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RE: Multiple developers in one work area

From: Tony Ennis
Subject: RE: Multiple developers in one work area
Date: Mon, 18 Dec 2000 11:13:10 -0500

I've a new CVS user but an old hand at DEC's CMS code management system.
The latter was very good about allowing multiple people in one area.  CVS
isn't so strong there.  I think it is because old-tyme Unix hacks tended to
be lone programmers working on smaller projects and therefore didn't need a
strong cooperative system.  CVS was born because programs were getting more
complex and the more traditional businesses were beginning to use Unix.  In
this Brave New Environment, however, the lone-coder model doesn't work so

That being said, I think CVS should be used in any event 'cause it is the
best thing Linux has, currently, and irritating code management is much Much
MUCH better than none at all.

-----Original Message-----
From: address@hidden [mailto:address@hidden Behalf Of
David H. Thornley
Sent: Monday, December 18, 2000 10:39 AM
To: address@hidden
Subject: Re: Multiple developers in one work area

"Parand T. Darugar" wrote:
>   Everything I've read suggests that doing what I want to
> do is frowned upon in CVS. My choices are to go with RCS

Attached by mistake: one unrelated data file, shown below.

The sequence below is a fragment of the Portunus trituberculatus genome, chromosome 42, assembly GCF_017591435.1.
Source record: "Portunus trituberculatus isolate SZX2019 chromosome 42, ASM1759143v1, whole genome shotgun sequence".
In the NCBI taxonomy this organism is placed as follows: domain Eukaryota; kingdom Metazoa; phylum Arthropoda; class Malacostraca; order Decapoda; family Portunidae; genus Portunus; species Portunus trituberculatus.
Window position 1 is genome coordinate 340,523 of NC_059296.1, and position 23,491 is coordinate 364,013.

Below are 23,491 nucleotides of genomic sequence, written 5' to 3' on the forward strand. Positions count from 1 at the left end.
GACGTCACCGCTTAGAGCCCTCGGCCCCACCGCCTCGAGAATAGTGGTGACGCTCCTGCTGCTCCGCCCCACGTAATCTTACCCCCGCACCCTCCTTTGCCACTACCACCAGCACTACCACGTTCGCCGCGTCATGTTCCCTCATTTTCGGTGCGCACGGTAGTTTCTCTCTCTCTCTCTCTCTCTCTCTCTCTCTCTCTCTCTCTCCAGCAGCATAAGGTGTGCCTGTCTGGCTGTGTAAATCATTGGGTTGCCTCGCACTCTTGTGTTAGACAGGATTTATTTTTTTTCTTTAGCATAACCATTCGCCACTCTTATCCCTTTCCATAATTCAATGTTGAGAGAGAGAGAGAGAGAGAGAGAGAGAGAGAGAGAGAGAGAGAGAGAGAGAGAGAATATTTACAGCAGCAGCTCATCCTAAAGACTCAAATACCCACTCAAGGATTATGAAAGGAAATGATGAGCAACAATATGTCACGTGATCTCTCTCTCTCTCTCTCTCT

> and not get the benefits of CVS, which I'm loathe to do,
> or to build a very simple file locking mechanism alongside
> CVS. I'm half way through doing the latter, which will
> undoubtedly curse me to hell for breaking the CVS model.
It seems to me that you've already forfeited much of the
benefit of CVS by not having the option of individual
workspaces.  At this point, CVS looks to me something like
using a screwdriver as a chisel:  it can work, and if you
don't have a real chisel it can be the best thing to do, but
it isn't going to work as well as a real chisel (if such a thing
exists for your case).

>   A general question to the CVS gurus: it seems a central
> assumption of the CVS model is that each developer can
> individually build and test the project. This seems limiting.
> Is this an understood limit within the model, or am I missing
> the whole idea?
I wouldn't describe it as an assumption so much as a goal.  CVS
is very good at taking large shared projects and allowing each
developer to have his or her own copy to experiment and test with.
If this isn't going to work, for some reason or another (I've seen
some pretty good reasons and some pretty bad reasons), then one
of the main reasons for using CVS no longer applies.

The thing to remember is that CVS was not intended as the only
source code system, but as one that allowed developers to do
concurrent development without stepping on each other's feet.
It's sufficiently good at various things that people keep applying
it in other circumstances (I, for example, put a CVS repository
on my Linux box at home, to support single-person development),
but I find it difficult to consider that a fault.

I think that the correct thing for you to do is to try to find
an appropriate tool or adapt a somewhat inappropriate one, and
that is what you are doing.

David H. Thornley                          Software Engineer
at CES International, Inc.:  address@hidden or (763)-694-2556
at home: (612)-623-0552 or address@hidden or

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